PORT CHARLOTTE, Fla. -- The next time Anibal Sanchez pitches, he'll be wearing a Venezuelan uniform, not the Old English 'D'. Manager Jim Leyland expects he'll still be getting ready for the Major League season in the process of pitching in the World Baseball Classic.
The Tigers have had position players and relief pitchers take part in the World Baseball Classic. A prominent starter such as Sanchez, fresh off signing a five-year, $80 million contract, is a new one for them.
"I'm not worried about it," Leyland said. "When that thing started, they had some rough spots. They weren't really sure. … It was something that had never been done before. Now, I think they're taking pride in it."
With the pitch limits written into the rules, overuse shouldn't be a problem. The test will be the intensity of the pitches. Instead of "getting his work in," he'll have national pride on the line.
"You can throw 35-40 pitches, and there are some pitches in games like now where you're throwing them to work on stuff," catcher Alex Avila said. "In those pitches you're throwing there [in the Classic], they're tough pitches. It's a little bit different as far as the adrenaline. There's a little bit more meaning behind the pitch. It's definitely different this time of the year for guys.
"Some guys have reacted both ways from it. I just hope that he just makes sure that he progresses and builds his arm strength, which I know he will."
Sanchez threw 30 of his 45 pitches for strikes over three scoreless innings Thursday, mixing in his entire repertoire. In that, he might be ahead of his fellow Tigers starters, which should help him going into Venezuelan camp.
So far, Avila said, Sanchez has been "a breeze to catch."
The stuff that made Sanchez stingy down the stretch last year once they developed a rapport has carried into this spring.
"Not only does he have an out pitch, he's got four above-average pitches," Avila said.
Leyland weighs in on home-plate collisions
PORT CHARLOTTE, Fla. -- Jim Leyland wasn't a Major League catcher like several current managers, but he was a Minor League catcher before he got into coaching. He also has managed long enough to see several nasty collisions at home plate.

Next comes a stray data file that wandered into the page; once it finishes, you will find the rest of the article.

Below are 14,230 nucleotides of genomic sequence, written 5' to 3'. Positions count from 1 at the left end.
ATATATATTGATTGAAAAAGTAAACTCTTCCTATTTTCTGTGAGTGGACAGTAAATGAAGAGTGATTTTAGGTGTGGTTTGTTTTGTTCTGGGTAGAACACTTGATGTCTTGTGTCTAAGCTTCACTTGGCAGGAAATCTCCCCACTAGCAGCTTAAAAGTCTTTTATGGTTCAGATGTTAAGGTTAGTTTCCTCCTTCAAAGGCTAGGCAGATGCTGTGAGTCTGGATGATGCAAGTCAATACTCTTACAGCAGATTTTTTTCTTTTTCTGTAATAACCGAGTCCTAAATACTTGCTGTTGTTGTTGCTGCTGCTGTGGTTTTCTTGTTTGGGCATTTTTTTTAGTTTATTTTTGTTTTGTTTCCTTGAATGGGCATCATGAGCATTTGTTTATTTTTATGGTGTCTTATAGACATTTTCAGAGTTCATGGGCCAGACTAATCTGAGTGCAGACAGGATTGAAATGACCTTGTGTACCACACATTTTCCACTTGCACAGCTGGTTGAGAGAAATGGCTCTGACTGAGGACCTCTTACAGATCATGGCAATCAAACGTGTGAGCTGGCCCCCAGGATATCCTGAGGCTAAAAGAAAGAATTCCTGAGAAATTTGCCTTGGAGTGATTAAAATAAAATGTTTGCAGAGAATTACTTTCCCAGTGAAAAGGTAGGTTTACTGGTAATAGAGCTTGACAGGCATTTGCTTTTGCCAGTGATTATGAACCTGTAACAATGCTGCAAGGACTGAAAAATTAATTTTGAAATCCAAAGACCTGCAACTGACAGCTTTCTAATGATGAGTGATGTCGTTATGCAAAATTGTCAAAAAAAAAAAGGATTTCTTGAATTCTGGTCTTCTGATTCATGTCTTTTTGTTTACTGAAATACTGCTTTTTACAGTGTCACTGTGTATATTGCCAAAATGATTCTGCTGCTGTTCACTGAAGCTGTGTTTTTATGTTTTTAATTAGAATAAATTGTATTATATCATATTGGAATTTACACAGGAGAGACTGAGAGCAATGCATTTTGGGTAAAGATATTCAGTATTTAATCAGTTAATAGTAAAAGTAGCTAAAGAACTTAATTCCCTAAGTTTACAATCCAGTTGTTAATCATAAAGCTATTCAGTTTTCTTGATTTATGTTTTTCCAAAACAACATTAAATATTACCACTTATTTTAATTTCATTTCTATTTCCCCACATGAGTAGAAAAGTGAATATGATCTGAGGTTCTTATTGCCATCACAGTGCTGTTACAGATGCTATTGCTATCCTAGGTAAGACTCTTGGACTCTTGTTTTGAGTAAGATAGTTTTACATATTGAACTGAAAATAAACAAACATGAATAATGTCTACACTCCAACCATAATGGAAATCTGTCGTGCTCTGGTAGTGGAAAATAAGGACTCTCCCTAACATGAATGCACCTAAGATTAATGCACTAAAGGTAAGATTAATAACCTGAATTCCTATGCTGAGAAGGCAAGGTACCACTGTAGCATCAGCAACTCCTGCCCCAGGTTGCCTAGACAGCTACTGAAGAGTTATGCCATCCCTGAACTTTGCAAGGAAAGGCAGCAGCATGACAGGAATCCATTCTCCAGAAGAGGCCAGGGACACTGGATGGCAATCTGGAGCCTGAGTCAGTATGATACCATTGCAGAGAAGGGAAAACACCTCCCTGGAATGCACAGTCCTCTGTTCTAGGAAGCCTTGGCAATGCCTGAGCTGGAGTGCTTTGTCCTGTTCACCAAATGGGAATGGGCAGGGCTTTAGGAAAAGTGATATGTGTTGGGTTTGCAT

He read what Mike Matheny said recently about pushing to forbid collisions at home plate, and he agrees with the reasoning. However, Leyland sounded cautious about setting rules in situations where throws home draw catchers into the path of the runner.
"I think you have to define what's a collision, first of all," Leyland said Thursday morning. "Is a collision something where the catcher has the ball waiting for [the baserunner] 10 feet away and he goes full speed and tries to run over him? Or is it a bang-bang play at the plate that couldn't be helped?
"If the catcher has to react to a throw from right field and it's down the third-base line, [the runner] might happen to be there. You can't ask the runner to jump out and maybe turn an ankle or something, either. I think some of them can't be helped, but I do agree with this -- if you've got a guy out at home plate by 10 feet, I don't think he should be able to try to run you over. I do agree with that."
At the same time, Leyland sounded hesitant to completely remove a catcher's right to block the plate when a throw comes in.
"I think it's OK to block the plate," Leyland said. "I don't think there's anything wrong with blocking the plate."
Leyland's view brings up the question of a judgment call for umpires in terms of intent or distance, whether a catcher has control of a ball and has established position in front of the plate, or whether a runner has enough time to avoid a collision. That's all a debate for another time.
Leyland could end up being an influential voice on this topic. He sits on Major League Baseball's special committee for on-field matters, which has recommended several rules changes that have been adopted over the past few years. He has not lost a catcher to a home plate collision in recent years, but he has seen what has happened to others, such as Yadier Molina and Buster Posey.
Tigers plan to honor '68 championship team
PORT CHARLOTTE, Fla. -- Forty-five years after the Tigers won the World Series behind greats such as Al Kaline, Willie Horton, Mickey Lolich and Denny McLain, the Tigers will plan to honor the team with a tribute on Saturday, May 25, before their 4:05 p.m. ET game against the Minnesota Twins.
Members of the 1968 world championship team will be celebrated in an on-field, pregame ceremony. The first 10,000 fans through the gates will receive a commemorative coin.
Other special nights announced include the 19th annual Negro Leagues tribute on April 27, the 43rd annual Polish-American night on May 24, the third annual classic car show on June 8, Christmas in July on July 31, the eighth annual Fiesta Tigres celebration on Aug. 3, and Star Wars night on Sept. 14.
Individual game tickets for the entire home schedule will go on sale Saturday beginning at 10 a.m. ET online at tigers.com, by phone at 866-66-TIGER, and in person at the Comerica Park box office and at Hockeytown Authentics in Troy.
• Leyland said outfielder Andy Dirks could be ready to play Friday against the Mets in Port St. Lucie. Dirks has been sidelined this week with an intercostal strain.
• Don Kelly has now reached base in half of his 10 plate appearances this spring. He is now 3-for-8 on the spring with two walks.